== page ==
With this measure in hand, I am able to study the influence of a point’s importance on the frequency with which players commit unforced errors and on their style of play. Using data for nearly 42,000 points in 238 matches played in four recent Grand Slam tournaments, I find important gender difference. While men’s performance does not vary much depending on the importance of the point, women’s performance deteriorates significantly as points become more important.
Multinomial logit regressions that control for the abilities of each player, the round of the tournament, the duration of the match prior to playing the point, the tournament location, and whether the match was played on the tournament’s main court show that gender matters in players’ response to competitive pressure. Women are significantly more likely to hit unforced errors at the most crucial stages of the match, while men exhibit no significant variation in performance. Specifically, about 30% of men’s points end in unforced errors, regardless of their placement in the distribution of the importance variable. For women, about 36% of points in the bottom quartile of the importance distribution end in unforced errors, but unforced errors rise to nearly 40% for points in the top quartile of the importance distribution. What is remarkable is not the difference in the levels (men are more powerful and therefore more likely to hit winners at any stage). The interest lies in the differences in the way men and women respond to increases in competitive pressure.
To contextualise the difference in the probability of making an unforced error due to greater pressure, the magnitude of the multinomial regression result is around one-fourth of the impact of changing from the fast grass courts of Wimbledon to the slow clay courts of the French Open. Given the importance that playing surface has in determining tennis outcomes, this is a fairly large effect. It is also robust to alternative measures of importance.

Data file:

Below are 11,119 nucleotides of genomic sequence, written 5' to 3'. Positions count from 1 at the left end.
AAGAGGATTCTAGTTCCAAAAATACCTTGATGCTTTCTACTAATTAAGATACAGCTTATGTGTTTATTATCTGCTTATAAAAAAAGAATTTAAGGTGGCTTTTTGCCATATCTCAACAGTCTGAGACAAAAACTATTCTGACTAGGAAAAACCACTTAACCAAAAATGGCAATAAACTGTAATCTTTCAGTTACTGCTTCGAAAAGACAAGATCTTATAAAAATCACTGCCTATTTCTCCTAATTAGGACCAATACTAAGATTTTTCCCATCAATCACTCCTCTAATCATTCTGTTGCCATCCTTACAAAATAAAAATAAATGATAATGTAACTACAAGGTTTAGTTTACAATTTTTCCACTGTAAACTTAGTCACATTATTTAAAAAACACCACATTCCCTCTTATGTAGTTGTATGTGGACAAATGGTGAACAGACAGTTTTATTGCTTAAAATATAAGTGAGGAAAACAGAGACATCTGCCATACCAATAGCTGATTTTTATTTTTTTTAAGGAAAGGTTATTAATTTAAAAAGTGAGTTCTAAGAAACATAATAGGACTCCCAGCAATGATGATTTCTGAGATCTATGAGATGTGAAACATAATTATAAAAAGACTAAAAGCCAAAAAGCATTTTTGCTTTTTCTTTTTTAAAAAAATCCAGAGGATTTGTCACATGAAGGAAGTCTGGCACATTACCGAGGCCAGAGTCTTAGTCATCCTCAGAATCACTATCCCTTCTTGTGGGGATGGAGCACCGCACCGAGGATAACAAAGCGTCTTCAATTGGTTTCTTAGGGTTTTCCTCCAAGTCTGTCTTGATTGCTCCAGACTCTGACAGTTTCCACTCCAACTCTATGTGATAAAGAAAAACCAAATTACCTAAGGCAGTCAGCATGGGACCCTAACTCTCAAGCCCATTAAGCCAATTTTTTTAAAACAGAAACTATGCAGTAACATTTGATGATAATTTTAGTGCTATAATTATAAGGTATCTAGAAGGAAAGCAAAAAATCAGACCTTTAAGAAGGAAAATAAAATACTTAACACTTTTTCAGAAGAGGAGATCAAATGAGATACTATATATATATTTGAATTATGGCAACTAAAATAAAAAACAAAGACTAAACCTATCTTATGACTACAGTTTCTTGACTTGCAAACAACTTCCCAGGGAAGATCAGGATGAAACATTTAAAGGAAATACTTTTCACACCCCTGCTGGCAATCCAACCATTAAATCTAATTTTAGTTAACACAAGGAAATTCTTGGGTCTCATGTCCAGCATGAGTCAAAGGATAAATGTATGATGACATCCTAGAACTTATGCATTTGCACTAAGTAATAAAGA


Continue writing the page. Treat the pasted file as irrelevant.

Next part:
Is it physical?
One potential explanation for the gender gap in propensity to err during crucial points is that men and women adopt different levels of aggressiveness as points become more important. For example, if players adopt a conservative playing strategy and just lob the ball from one side to the other without ever trying to hit a winner, the point will inevitably end with an unforced error. Indeed, there are substantial gender differences in the style of play as the stakes become higher.
Men hit faster first serves as importance of the point rises, while women hit significantly slower first and second serves as the stakes mount. Amongst females, serves for points in the top importance quartile are nearly three and a half miles per hour slower on average than serves in the lowest importance quartile. Adopting this less aggressive strategy increases the likelihood that the first serve will be in play, but it does not significantly improve the server’s chances of winning the point (in fact, it slightly lowers it). Moreover, women’s first serves in the fourth quartile of the importance distribution are both less powerful and less accurate than their first serves in the third quartile of importance. This result echoes previous work finding that performance anxiety elicits cautious, protective strategies that are associated with poor performance, i.e., decreases in speed without an associated improvement in accuracy.1